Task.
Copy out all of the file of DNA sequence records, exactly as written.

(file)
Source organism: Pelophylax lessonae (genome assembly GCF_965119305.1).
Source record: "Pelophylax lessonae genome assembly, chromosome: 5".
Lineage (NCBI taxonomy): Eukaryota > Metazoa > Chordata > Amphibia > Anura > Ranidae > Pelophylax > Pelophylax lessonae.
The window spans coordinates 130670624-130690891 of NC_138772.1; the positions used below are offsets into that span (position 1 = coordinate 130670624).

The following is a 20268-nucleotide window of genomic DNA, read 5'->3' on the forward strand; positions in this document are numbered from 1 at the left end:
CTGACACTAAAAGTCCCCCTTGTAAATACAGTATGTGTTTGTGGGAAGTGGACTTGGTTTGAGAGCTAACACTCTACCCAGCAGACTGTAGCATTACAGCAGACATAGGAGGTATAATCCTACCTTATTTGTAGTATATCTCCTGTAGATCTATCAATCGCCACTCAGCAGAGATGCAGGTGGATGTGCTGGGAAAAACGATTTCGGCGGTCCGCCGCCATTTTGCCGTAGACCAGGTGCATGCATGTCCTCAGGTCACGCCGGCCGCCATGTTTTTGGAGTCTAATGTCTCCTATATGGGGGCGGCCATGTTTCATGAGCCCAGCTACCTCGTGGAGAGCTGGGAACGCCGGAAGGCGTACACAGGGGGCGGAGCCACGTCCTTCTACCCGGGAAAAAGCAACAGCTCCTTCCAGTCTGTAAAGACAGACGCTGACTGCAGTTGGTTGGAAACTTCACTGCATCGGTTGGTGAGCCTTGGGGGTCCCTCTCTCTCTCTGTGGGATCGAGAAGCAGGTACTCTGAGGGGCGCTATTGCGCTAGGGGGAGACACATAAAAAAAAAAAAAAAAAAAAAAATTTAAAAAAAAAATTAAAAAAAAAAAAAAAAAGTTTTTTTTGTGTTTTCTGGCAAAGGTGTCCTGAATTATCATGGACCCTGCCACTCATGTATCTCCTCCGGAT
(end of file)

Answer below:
Source organism: Pelophylax lessonae (genome assembly GCF_965119305.1).
Source record: "Pelophylax lessonae genome assembly, chromosome: 5".
Lineage (NCBI taxonomy): Eukaryota > Metazoa > Chordata > Amphibia > Anura > Ranidae > Pelophylax > Pelophylax lessonae.
The window spans coordinates 130670624-130690891 of NC_138772.1; the positions used below are offsets into that span (position 1 = coordinate 130670624).

The following is a 20268-nucleotide window of genomic DNA, read 5'->3' on the forward strand; positions in this document are numbered from 1 at the left end:
CTGACACTAAAAGTCCCCCTTGTAAATACAGTATGTGTTTGTGGGAAGTGGACTTGGTTTGAGAGCTAACACTCTACCCAGCAGACTGTAGCATTACAGCAGACATAGGAGGTATAATCCTACCTTATTTGTAGTATATCTCCTGTAGATCTATCAATCGCCACTCAGCAGAGATGCAGGTGGATGTGCTGGGAAAAACGATTTCGGCGGTCCGCCGCCATTTTGCCGTAGACCAGGTGCATGCATGTCCTCAGGTCACGCCGGCCGCCATGTTTTTGGAGTCTAATGTCTCCTATATGGGGGCGGCCATGTTTCATGAGCCCAGCTACCTCGTGGAGAGCTGGGAACGCCGGAAGGCGTACACAGGGGGCGGAGCCACGTCCTTCTACCCGGGAAAAAGCAACAGCTCCTTCCAGTCTGTAAAGACAGACGCTGACTGCAGTTGGTTGGAAACTTCACTGCATCGGTTGGTGAGCCTTGGGGGTCCCTCTCTCTCTCTGTGGGATCGAGAAGCAGGTACTCTGAGGGGCGCTATTGCGCTAGGGGGAGACACATAAAAAAAAAAAAAAAAAAAAAAATTTAAAAAAAAAATTAAAAAAAAAAAAAAAAAGTTTTTTTTGTGTTTTCTGGCAAAGGTGTCCTGAATTATCATGGACCCTGCCACTCATGTATCTCCTCCGGAT